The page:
Odna

Odna (Alone) [UK premiere screening]

Film made by Leonid Trauberg and Grigori Kozintsev, with music by Dmitri Shostakovich

Irina Mataeva (soprano)
Anna Kiknadze (mezzo-soprano)
Dmitri Voropaev (tenor)
Mark van Tongeren (throat singer)

Apollo Voices

BBC Symphony Orchestra
Mark Fitz-Gerald


Reviewed by: Richard Whitehouse

Reviewed: 10 February, 2006
Venue: Barbican Hall, London

Shostakovich’s centenary year will bring no more enterprising event than the UK premiere of the film “Odna” (Alone, 1929-31), accompanied by his complete orchestral score for it. Written in 1929 and 1930, Odna was Shostakovich’s second such venture and his second with the film-making partnership of Leonid Trauberg and Grigori Kozintsev. Their first, in 1928, had resulted in the “New Babylon” – a late highpoint in Soviet silent-film whose symphonically conceived score was problematic in performance but whose artistic success prompted this further collaboration: a pivotal film at the point where the silent screen yielded to that of sound.

“Odna” focuses on the person of Yelena Kuzmina (the name of both the character and the actress), a newly graduated teacher from Leningrad who finds herself posted to the Altai region of Russian Mongolia. There she encounters resistance both from the Kulak (landed) farmers who resent her attempts to educate children instead of their tending the flocks and also the Soviet representative intent on the illegal sale of animals at the expense of the people. Abandoned by a trader at a frozen lake, Kuzmina is left to die – only to be rescued just in time by the villagers who appoint a new Soviet leader and proclaim their loyalty to Soviet ideals as the heroine is flown for treatment in Novisibirsk.

Outwardly, then, “Odna” conforms to the Sovietization of agriculture recently launched under the aegis of Stalin’s first ‘Five Year Plan’; indeed, the film was well received at home and abroad following its release in 1931 and for several years thereafter. Even at the height of Stalinist terror, it was strongly criticised but never blacklisted. The siege of Leningrad during the early 1940s saw the film studios substantially destroyed by fire – though six out of the film’s seven reels survived, and Shostakovich’s score had been reassembled over the past two decades to enable a full presentation of the music.

One can understand just why the increasingly paranoid authorities harboured reservations over the film. Quite apart from the direct implication of corruption in the Soviet administration, the scenario treats Kuzmina not merely as a cipher of change in the USSR but as a living and breathing identity whose personality is not always in accord with the society around her: in short, a person capable of a ‘subversive individualism’ as soon became anathema to the Soviet authorities. Both directors and the composer attach overriding importance to her personality as the means of securing an audience’s sympathy: whether with her plight in itself or in the sense of one person against the rest – typified by the presence of a brief song, “How happy our days shall be!”, which is first heard when in the company of her boyfriend and then as reminders of this happiness following her dramatic change in circumstances.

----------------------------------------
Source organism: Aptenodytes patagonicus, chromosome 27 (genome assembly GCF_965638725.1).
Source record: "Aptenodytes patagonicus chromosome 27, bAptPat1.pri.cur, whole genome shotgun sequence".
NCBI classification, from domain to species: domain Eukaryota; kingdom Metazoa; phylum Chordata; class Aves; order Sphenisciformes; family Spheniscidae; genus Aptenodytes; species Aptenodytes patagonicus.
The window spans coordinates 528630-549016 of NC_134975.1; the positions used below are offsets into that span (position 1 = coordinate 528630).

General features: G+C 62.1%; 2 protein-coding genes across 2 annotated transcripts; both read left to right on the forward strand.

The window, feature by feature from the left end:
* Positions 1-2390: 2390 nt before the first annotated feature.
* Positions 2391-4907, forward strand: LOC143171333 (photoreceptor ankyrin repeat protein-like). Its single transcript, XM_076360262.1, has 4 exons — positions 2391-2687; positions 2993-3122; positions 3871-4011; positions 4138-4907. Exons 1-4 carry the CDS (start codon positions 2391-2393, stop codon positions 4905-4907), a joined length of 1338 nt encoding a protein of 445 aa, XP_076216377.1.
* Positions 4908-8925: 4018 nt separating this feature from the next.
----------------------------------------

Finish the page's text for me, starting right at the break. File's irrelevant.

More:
For their part Trauberg and Kozintsev created a film that brims over with striking and memorable imagery – above all, that of the suspended horse skin representing the ‘old ways’ among the Altai people, which is decisively countered by the sight of the aeroplane juxtaposed against it at the close. Typical of Soviet silent cinema are the close-ups of human gestures and expressions of feeling; while typical of Russian cinema is the suspension of action so that the movement within a single ‘static’ perspective can assert its own inner dynamism.

For his part, Shostakovich furnished a score replete with the exuberance of his early theatre music; but also an intensity frequently achieved through his reducing the large orchestra down to a mere handful of musicians, playing at extremes of dynamic or register; also the deployment of devices such as a throat-singer and the recently invented theremin – its unworldly glissandos reserved for Kuzmina’s abandonment (ironically, the portion taken up by the missing reel, though the music – suitably captioned – gives a good idea of what is being portrayed).

The present showing came about through the perseverance of Mark Fitz-Gerald in tracking down and piecing together the variously distributed components of the score so a complete and synchronised presentation of film and music was then possible. Although made with certain elements of sound in place, most of which are retained here, “Odna” is essentially a silent film and so benefits from the live performance of its score as here. The BBC Symphony Orchestra, which seemed to be enjoying this rare excursion into live cinema, was expertly guided by Fitz-Gerald (a protégé of Norman Del Mar whose realisation of the score to “New Babylon” has become the standard edition, and who enjoys a far higher profile in Europe than here) through a process that is itself shot-through with potential hazards of mistiming. The brief vocal (by singers from the Mariinsky Theatre) and choral contributions were all well taken.

Hopefully, this (almost!) fully restored edition of “Odna” will now find its way onto DVD, enabling a major work of early Soviet cinema to reclaim something of the success that it enjoyed on its first release.

  • Concert recorded for future broadcast on BBC Radio 3
  • BBCSO

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